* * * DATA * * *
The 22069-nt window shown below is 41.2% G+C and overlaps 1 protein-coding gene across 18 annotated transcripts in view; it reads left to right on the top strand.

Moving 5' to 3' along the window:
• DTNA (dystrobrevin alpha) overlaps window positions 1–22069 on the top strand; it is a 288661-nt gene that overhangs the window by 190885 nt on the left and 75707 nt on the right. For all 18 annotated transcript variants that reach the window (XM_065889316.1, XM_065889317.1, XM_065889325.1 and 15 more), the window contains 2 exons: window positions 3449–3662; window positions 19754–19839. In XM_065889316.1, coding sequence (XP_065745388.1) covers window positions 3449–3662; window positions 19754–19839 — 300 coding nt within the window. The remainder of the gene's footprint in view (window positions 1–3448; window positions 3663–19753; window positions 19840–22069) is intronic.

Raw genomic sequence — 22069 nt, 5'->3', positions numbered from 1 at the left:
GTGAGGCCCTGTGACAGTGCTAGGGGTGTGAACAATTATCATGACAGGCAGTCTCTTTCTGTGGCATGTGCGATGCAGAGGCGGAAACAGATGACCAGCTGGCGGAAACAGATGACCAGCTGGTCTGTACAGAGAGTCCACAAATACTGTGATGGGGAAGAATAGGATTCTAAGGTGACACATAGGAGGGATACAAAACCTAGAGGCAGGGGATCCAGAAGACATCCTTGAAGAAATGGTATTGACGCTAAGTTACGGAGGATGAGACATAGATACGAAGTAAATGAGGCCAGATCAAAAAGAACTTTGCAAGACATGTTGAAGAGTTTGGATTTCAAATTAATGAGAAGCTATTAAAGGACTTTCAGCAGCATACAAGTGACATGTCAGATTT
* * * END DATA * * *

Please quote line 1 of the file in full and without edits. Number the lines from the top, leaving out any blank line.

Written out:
The 22069-nt window shown below is 41.2% G+C and overlaps 1 protein-coding gene across 18 annotated transcripts in view; it reads left to right on the top strand.